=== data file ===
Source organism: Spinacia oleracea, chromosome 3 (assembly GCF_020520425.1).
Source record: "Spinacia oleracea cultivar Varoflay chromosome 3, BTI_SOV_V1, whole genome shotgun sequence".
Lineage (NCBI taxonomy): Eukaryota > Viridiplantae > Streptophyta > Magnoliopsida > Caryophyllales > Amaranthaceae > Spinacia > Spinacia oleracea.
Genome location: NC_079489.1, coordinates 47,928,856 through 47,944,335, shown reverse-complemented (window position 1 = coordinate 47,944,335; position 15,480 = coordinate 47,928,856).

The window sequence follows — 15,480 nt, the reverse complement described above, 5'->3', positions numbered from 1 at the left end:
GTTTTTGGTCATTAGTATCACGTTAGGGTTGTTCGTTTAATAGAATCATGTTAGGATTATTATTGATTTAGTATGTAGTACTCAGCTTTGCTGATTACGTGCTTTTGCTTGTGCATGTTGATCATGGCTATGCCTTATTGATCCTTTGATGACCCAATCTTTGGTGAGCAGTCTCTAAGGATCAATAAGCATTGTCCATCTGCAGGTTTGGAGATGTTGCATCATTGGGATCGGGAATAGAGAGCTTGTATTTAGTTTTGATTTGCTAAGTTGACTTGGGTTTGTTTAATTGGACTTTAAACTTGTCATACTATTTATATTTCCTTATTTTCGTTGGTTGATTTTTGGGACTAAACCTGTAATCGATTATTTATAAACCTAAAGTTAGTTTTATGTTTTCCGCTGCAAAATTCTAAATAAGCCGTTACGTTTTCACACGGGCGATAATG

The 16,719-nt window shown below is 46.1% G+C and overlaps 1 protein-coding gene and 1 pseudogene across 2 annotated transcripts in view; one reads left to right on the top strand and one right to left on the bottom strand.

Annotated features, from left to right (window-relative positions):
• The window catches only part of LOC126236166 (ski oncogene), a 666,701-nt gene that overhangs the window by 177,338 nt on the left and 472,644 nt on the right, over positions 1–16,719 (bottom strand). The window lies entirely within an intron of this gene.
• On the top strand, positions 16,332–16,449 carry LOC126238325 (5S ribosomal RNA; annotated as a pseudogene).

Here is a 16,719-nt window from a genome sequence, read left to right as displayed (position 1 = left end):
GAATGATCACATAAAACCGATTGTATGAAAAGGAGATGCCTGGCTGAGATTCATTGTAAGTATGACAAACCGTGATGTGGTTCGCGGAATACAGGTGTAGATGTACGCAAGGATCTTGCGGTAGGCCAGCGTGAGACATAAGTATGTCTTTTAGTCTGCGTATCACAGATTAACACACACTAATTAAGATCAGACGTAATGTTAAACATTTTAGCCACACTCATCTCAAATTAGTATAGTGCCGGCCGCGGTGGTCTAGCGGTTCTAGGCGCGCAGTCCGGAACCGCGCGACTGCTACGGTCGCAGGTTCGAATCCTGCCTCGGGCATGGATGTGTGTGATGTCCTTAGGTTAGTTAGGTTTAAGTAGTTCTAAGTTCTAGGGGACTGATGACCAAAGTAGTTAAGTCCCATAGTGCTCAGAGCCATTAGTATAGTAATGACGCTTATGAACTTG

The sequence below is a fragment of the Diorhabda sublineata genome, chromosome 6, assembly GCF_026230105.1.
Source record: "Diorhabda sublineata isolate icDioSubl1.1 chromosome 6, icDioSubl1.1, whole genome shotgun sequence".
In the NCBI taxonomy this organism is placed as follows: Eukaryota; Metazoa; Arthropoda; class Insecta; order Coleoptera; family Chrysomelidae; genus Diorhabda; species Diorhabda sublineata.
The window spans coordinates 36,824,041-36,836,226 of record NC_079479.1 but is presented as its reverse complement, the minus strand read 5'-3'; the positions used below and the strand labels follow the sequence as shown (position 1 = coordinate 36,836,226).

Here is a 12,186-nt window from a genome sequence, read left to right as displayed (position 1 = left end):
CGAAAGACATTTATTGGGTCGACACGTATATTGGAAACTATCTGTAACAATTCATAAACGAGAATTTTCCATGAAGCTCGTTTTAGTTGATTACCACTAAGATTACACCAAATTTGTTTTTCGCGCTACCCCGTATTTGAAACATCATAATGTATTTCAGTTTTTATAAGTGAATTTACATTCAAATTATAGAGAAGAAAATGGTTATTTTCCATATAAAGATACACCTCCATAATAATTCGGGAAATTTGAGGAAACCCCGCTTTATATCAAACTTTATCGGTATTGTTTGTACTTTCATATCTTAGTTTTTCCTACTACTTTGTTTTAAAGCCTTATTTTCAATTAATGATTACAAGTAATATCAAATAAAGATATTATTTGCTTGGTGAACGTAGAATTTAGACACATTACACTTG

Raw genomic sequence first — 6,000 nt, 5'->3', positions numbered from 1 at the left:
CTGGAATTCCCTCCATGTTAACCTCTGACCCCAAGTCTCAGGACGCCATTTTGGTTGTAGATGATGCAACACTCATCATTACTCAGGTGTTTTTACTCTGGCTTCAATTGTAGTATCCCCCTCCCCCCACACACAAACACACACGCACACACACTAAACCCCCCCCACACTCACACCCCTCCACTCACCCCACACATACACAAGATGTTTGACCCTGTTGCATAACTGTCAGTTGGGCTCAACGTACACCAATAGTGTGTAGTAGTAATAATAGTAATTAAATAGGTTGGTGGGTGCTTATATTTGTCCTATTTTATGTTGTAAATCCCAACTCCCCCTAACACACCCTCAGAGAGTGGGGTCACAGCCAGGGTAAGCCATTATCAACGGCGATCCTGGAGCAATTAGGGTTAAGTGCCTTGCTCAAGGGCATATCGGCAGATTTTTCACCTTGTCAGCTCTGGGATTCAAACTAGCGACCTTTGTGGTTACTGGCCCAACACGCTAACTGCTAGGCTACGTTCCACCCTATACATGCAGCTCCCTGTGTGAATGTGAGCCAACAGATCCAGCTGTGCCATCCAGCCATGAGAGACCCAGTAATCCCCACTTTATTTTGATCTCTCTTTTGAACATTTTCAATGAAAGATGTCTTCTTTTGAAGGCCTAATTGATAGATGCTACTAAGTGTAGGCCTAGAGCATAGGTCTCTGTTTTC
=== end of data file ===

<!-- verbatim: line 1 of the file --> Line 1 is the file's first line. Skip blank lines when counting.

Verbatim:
Source organism: Spinacia oleracea, chromosome 3 (assembly GCF_020520425.1).